It’s A Small World – Los Angeles
By Margot Black for LA Parent Magazine
Want to raise a kid that grows up to appreciate a variety of foods, people and cultures? The best way to do so is to expose them to many different tastes, ethnicities and cultures at an early age. Lucky for us, Los Angeles is filled with a worldwide buffet of opportunities to expand your horizons. Right in our own back yard, here’s a few neighborhoods that provide a variety of cuisines for all ages, situations and budgets — and even some free, family-friendly activities to enjoy along the way.
Originally constructed in the early 1900s as a romanticized tribute to L.A.’s Mexican heritage, Olvera Street is a charming enclave that provides a peek into the kitschy side of old Mexico with plenty of food choices, free activities and architecture to explore. Some of L.A.’s oldest buildings are in this neighborhood and the street has an Old Mexico ambience in a sort of theme park style. Stroll through the stall laden pedestrian walkway to find Mexican style clothes, instruments, and souvenirs (and, ok, a few things from China). On weekends the cultural possibilities hit their peak with street performers, crafts for sale and the more-than-occasional mariachi band.
Try your main meal at El Paseo Inn (http://elpaseoinn.com) which has live Mariachis on Sundays from 1 p.m. – 4 p.m., an area for watching tortillas being made by hand, tableside guacamole and an outdoor patio. You can introduce kids to the tastes of Chile Verde, Sopes Carnitas and Chicken Mole as well as drinks with interesting tastes such as horchata and some bright red and tasty tamarind.
Try Mr. Churro for fresh churros and other tasty sweets (http://mrchurroLA.com) (12 Olvera St., Los Angeles, California 90012 ) and try Cielito Lindo for piping hot taquitos with their famous avocado sauce. We also enjoyed fruit cups and fruit shakes from local street vendors.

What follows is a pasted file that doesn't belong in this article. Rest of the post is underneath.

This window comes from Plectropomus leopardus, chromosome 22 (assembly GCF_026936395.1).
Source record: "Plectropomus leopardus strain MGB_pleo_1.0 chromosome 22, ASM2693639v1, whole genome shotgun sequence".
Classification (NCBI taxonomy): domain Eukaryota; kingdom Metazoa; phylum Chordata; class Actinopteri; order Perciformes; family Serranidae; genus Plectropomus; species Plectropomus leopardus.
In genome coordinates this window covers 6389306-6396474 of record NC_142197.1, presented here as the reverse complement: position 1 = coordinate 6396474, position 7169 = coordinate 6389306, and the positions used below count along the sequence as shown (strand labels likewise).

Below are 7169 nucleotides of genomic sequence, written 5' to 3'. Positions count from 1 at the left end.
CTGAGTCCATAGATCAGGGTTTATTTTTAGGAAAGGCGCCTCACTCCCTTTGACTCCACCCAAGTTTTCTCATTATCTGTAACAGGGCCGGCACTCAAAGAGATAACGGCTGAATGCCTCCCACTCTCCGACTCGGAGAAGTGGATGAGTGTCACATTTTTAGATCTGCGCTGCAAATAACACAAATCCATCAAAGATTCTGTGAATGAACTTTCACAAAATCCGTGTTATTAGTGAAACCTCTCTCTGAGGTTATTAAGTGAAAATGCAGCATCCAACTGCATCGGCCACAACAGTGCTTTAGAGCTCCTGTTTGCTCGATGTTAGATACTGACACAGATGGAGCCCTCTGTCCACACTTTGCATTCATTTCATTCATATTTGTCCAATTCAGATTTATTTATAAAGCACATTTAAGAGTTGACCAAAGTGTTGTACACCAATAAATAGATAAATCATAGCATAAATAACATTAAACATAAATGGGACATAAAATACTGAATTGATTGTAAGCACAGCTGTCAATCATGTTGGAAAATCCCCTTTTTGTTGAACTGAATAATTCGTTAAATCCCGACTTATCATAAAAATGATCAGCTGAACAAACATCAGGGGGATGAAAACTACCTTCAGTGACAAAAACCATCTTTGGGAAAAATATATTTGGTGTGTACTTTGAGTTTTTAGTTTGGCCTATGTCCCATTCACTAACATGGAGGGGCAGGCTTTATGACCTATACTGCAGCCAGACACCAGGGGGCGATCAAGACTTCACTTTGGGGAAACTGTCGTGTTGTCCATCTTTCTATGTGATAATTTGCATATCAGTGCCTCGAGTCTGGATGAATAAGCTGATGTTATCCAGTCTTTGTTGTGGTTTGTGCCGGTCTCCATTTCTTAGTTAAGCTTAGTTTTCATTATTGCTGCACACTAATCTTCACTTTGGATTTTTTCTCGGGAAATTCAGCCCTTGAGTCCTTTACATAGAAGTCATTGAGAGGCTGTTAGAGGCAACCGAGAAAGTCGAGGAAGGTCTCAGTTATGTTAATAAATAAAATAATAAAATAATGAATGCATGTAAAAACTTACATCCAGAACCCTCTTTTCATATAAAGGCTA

Two free activities and tours on Olvera Street not to be missed are a visit to the Avila Adobe which was built in 1818 and is the oldest existing house in the city in addition to the Plaza Firehouse, built in 1884, and that is now a museum featuring nineteenth century tools and equipment for firefighting.
For details contact: El Pueblo Visitor Center (http://www.lasangelitas.org) (622 N. Main St.; tel. 213/628-1274). Avila Adobe, is at E-10 Olvera St. (Tues-Fri 10am-3pm; Sat-Sun 10am-4:30pm. free admission).
As an added bonus for exploring this area of the city – take the train downtown, it drops you at Union Station two blocks away from the center of where you want to be. Kids love trains and without the drive, Mom and Dad can enjoy that margarita!
Tucked between Silverlake and Echo Park, Historic Filipinotown is the only designated community for Filipino culture and heritage outside of the Philippines. It’s also home to some of the best barbeque I’ve ever eaten in Los Angeles.
The Park’s Finest Barbeque(https://www.theparksfinest.com) in Historic Filipinotown had a tall order to fill and it didn’t disappoint. I’m married to an Argentine man who some (okay, me) might consider a barbeque snob. Two bites into our meal Mr. Argentina declared, “This is fabulous, I might have to bring some more family here.” From an Argentine, that’s a 5-star rating.
We tucked into Mama Leah’s Coconut Beef. I had my first spoonful and then wanted it all to myself; it is creamy, spicy, creative – one of their signature “don’t miss” dishes. Pulled pork and corn bread are easy crowd pleasers and simple dishes for kids to enjoy. We ate Timuay Tri-tip and ordered the short ribs that were both fully appreciated and completely devoured. Noel’s Smoked Gouda Mac is a warm bowl of goodness guaranteed to satisfy even the pickiest eater.
Once your bellies are full, explore the nearby Echo Park Recreation Center (https://www.laparks.org/reccenter/echo). Park and rent a swan boat from Wheel Fun Rentals (https://wheelfunrentals.com/ca/los-angeles/echo-park/). You can walk around the lake, feed a duck or two and take a swan boat out on the water (751 Echo Park Ave., Los Angeles, California 90026, $11/hr, 9 a.m. – sunset). There’s also a café on site for snacks, and public restrooms in the park.
Little Tokyo is home to several condensed mini shopping malls where you can find Japanese bakeries, bookshops, restaurants and stores, as well as the occasional Buddhist temple.